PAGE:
Introduction; 1. The Rhetoric of the Nude; 2. The Naked Truth; 3. Primitive Drives; 4. The Erotic Body between the Wars; 5. Surrealism's Erotic Politics; 6. Erotic Art in Wartime and After; 7. Eros and the 1960s; 8. Visual Pleasure and Identity Politics; 9. Eroticism and the Culture Wars of the 1980s and 1990s; 10. Erotic Fragmentation and Abjection; Conclusion; Notes; Bibliography
Alyce Mahon was educated at Trinity College Dublin and the Courtauld Institute in London. She is now Lecturer in Modern Art at the University of Cambridge and a Fellow of Trinity College Cambridge. She specializes in twentieth-century art and critical theory, with a particular research emphasis on Surrealism, French art and politics, and performance art.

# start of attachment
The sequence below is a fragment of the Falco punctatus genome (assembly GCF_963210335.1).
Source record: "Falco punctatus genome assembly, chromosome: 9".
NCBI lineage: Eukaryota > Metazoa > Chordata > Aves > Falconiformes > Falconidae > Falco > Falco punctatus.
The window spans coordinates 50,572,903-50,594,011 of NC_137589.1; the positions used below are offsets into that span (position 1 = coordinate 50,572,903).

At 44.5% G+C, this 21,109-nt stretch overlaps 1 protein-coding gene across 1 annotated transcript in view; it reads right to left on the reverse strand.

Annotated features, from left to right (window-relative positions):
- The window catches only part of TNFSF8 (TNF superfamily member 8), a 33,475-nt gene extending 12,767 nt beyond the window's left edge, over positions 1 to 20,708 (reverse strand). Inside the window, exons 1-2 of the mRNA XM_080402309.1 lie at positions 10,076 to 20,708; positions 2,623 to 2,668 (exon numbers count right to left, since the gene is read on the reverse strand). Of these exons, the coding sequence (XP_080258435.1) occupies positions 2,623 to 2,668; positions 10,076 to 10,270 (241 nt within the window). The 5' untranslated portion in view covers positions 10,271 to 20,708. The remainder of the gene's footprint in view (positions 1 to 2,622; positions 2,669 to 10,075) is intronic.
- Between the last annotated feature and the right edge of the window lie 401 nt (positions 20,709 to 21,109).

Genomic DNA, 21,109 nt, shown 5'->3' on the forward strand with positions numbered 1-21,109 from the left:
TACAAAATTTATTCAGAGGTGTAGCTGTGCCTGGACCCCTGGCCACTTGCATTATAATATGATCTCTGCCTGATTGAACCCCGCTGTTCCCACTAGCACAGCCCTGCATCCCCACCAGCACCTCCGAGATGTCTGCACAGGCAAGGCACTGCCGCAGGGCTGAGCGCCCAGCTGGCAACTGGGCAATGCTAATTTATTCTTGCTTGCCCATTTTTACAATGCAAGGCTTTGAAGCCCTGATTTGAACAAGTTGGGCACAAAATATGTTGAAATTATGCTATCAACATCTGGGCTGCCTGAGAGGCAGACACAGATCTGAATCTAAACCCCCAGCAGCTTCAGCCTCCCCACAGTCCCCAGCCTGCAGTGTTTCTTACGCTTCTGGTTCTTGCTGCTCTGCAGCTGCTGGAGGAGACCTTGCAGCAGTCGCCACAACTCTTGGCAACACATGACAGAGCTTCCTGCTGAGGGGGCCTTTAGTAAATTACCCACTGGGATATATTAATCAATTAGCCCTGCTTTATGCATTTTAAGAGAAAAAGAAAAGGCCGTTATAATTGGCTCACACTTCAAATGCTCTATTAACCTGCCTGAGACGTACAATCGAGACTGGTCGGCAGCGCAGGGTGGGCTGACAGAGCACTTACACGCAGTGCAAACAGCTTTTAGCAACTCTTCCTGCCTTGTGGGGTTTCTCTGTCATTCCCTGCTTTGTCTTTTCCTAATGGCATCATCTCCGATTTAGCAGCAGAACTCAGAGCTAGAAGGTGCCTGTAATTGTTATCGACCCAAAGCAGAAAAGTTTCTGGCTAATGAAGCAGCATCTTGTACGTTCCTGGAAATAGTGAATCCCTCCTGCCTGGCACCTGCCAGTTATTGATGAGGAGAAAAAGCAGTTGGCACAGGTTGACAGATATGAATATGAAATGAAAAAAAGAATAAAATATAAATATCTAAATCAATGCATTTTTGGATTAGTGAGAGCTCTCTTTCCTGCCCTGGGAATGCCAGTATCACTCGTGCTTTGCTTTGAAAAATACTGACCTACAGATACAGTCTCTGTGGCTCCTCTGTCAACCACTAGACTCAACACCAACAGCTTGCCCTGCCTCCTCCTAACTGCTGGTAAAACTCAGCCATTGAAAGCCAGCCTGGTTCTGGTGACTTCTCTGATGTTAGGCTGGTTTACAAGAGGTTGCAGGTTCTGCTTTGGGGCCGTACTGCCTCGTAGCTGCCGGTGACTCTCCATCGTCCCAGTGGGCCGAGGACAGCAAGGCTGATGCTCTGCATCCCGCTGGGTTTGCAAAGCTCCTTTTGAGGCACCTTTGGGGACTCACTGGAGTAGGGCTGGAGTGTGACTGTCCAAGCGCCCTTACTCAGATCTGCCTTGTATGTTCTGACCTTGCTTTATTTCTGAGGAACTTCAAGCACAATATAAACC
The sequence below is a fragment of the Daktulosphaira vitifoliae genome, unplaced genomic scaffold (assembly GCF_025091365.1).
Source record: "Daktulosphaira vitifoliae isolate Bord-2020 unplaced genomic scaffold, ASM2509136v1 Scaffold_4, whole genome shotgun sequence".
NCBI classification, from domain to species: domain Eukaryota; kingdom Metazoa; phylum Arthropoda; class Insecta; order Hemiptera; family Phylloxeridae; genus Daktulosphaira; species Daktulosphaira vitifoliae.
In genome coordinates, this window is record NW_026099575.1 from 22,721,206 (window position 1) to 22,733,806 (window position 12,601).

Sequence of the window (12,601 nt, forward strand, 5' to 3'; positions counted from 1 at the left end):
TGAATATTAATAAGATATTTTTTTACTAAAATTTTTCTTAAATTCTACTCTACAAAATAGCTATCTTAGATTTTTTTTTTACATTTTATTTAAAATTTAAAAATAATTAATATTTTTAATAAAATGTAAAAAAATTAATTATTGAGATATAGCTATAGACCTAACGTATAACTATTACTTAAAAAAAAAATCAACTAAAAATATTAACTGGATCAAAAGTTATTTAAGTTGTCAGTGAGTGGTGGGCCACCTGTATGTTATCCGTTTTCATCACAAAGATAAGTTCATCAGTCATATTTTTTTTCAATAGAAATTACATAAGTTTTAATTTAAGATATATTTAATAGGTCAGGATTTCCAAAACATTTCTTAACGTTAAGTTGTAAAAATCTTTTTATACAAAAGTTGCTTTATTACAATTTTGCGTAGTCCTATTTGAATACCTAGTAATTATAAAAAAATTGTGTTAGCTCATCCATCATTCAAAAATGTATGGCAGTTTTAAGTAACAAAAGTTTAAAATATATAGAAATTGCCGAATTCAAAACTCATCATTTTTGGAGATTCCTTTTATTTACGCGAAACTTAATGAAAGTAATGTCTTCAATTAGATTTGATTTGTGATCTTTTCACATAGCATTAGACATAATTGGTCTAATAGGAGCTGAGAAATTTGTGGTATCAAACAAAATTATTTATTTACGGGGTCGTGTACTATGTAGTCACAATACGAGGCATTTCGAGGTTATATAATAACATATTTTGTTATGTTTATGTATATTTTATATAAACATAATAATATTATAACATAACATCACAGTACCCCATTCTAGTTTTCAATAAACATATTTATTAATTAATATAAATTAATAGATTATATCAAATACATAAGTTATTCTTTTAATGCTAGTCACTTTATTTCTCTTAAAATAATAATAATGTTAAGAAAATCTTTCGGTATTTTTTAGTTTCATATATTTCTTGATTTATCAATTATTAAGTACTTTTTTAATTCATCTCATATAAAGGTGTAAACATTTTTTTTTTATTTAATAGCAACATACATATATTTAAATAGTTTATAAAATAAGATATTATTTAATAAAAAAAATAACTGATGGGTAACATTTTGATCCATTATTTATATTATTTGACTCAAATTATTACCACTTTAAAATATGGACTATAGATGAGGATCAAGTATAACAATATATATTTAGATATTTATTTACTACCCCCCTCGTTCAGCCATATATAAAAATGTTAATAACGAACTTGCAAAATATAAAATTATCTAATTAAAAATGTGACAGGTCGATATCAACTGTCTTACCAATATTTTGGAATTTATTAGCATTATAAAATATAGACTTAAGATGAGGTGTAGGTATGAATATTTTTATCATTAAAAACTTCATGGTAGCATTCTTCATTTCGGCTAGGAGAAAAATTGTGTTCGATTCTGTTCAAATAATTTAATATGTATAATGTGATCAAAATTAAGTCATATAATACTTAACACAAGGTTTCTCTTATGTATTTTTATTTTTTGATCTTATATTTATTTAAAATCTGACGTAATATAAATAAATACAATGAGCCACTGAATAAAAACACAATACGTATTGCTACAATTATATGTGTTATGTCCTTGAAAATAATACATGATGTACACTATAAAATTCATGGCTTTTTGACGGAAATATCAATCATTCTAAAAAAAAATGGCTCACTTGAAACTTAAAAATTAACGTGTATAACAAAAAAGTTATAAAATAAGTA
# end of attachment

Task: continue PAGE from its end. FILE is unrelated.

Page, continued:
This is arguably the most thoughtful book on erotic art recently published. Mahon (modern art, Cambridge) reflects on issues raised by the historically persistent production of erotica from the perspective of an art historian. The major focus of the text is the last 150 years of Western erotic art, although an introductory essay notes its broader history. Chapters follow a roughly chronological arrangement, with subject matter ranging from an examination of such traditional 19th-century themes as the nude, bathers, and the exotic other to major 20th-century art movements such as Surrealism to recent developments like the impact of rapid political and social change in expanding the breadth of erotic imagery. The illustrations are, unfortunately, too few to reveal fully the author's reasoned arguments, and the selection tends to favor tamer, less explicit representations. Nevertheless, this book is highly recommended for any academic library with an interest in art or sexology.-Eugene C. Burt, Data Arts, Seattle Copyright 2006 Reed Business Information.